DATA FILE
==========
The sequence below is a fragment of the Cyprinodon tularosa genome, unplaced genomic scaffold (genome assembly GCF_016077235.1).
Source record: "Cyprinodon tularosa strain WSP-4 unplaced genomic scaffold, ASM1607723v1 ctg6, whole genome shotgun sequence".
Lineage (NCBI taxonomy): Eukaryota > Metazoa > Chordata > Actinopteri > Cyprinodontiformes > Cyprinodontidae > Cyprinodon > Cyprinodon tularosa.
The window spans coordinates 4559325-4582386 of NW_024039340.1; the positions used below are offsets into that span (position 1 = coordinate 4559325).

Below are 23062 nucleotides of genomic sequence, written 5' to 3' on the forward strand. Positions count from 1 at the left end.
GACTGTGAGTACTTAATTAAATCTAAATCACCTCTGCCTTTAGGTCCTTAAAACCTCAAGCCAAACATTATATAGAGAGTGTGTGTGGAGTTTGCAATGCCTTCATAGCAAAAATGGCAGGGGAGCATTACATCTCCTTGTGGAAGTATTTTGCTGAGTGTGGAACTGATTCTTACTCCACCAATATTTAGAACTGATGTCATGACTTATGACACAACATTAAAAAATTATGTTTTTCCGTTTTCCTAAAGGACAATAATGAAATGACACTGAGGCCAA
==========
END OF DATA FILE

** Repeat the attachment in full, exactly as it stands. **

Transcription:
The sequence below is a fragment of the Cyprinodon tularosa genome, unplaced genomic scaffold (genome assembly GCF_016077235.1).
Source record: "Cyprinodon tularosa strain WSP-4 unplaced genomic scaffold, ASM1607723v1 ctg6, whole genome shotgun sequence".
Lineage (NCBI taxonomy): Eukaryota > Metazoa > Chordata > Actinopteri > Cyprinodontiformes > Cyprinodontidae > Cyprinodon > Cyprinodon tularosa.
The window spans coordinates 4559325-4582386 of NW_024039340.1; the positions used below are offsets into that span (position 1 = coordinate 4559325).

Below are 23062 nucleotides of genomic sequence, written 5' to 3' on the forward strand. Positions count from 1 at the left end.
GACTGTGAGTACTTAATTAAATCTAAATCACCTCTGCCTTTAGGTCCTTAAAACCTCAAGCCAAACATTATATAGAGAGTGTGTGTGGAGTTTGCAATGCCTTCATAGCAAAAATGGCAGGGGAGCATTACATCTCCTTGTGGAAGTATTTTGCTGAGTGTGGAACTGATTCTTACTCCACCAATATTTAGAACTGATGTCATGACTTATGACACAACATTAAAAAATTATGTTTTTCCGTTTTCCTAAAGGACAATAATGAAATGACACTGAGGCCAA